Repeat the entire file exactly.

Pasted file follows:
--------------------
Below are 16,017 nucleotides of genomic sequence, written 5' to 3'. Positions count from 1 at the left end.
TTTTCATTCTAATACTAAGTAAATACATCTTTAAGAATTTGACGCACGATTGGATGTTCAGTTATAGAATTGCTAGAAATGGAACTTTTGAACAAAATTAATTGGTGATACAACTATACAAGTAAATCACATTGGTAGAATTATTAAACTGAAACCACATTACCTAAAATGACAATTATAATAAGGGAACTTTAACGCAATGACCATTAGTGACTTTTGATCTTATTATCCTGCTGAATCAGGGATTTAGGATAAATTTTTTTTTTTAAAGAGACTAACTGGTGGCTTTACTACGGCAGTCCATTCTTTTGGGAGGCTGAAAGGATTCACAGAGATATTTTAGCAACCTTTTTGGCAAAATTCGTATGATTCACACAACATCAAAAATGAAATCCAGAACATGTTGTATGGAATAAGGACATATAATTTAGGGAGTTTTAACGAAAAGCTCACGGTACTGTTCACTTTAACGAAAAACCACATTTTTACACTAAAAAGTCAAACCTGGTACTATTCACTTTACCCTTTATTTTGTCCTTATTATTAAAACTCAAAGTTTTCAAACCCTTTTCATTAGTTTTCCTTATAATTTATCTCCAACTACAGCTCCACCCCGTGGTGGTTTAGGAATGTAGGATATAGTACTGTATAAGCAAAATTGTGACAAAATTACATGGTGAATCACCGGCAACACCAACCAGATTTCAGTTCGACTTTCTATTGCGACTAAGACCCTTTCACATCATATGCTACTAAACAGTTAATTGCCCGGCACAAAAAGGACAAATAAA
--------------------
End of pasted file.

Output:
Below are 16,017 nucleotides of genomic sequence, written 5' to 3'. Positions count from 1 at the left end.
TTTTCATTCTAATACTAAGTAAATACATCTTTAAGAATTTGACGCACGATTGGATGTTCAGTTATAGAATTGCTAGAAATGGAACTTTTGAACAAAATTAATTGGTGATACAACTATACAAGTAAATCACATTGGTAGAATTATTAAACTGAAACCACATTACCTAAAATGACAATTATAATAAGGGAACTTTAACGCAATGACCATTAGTGACTTTTGATCTTATTATCCTGCTGAATCAGGGATTTAGGATAAATTTTTTTTTTTAAAGAGACTAACTGGTGGCTTTACTACGGCAGTCCATTCTTTTGGGAGGCTGAAAGGATTCACAGAGATATTTTAGCAACCTTTTTGGCAAAATTCGTATGATTCACACAACATCAAAAATGAAATCCAGAACATGTTGTATGGAATAAGGACATATAATTTAGGGAGTTTTAACGAAAAGCTCACGGTACTGTTCACTTTAACGAAAAACCACATTTTTACACTAAAAAGTCAAACCTGGTACTATTCACTTTACCCTTTATTTTGTCCTTATTATTAAAACTCAAAGTTTTCAAACCCTTTTCATTAGTTTTCCTTATAATTTATCTCCAACTACAGCTCCACCCCGTGGTGGTTTAGGAATGTAGGATATAGTACTGTATAAGCAAAATTGTGACAAAATTACATGGTGAATCACCGGCAACACCAACCAGATTTCAGTTCGACTTTCTATTGCGACTAAGACCCTTTCACATCATATGCTACTAAACAGTTAATTGCCCGGCACAAAAAGGACAAATAAA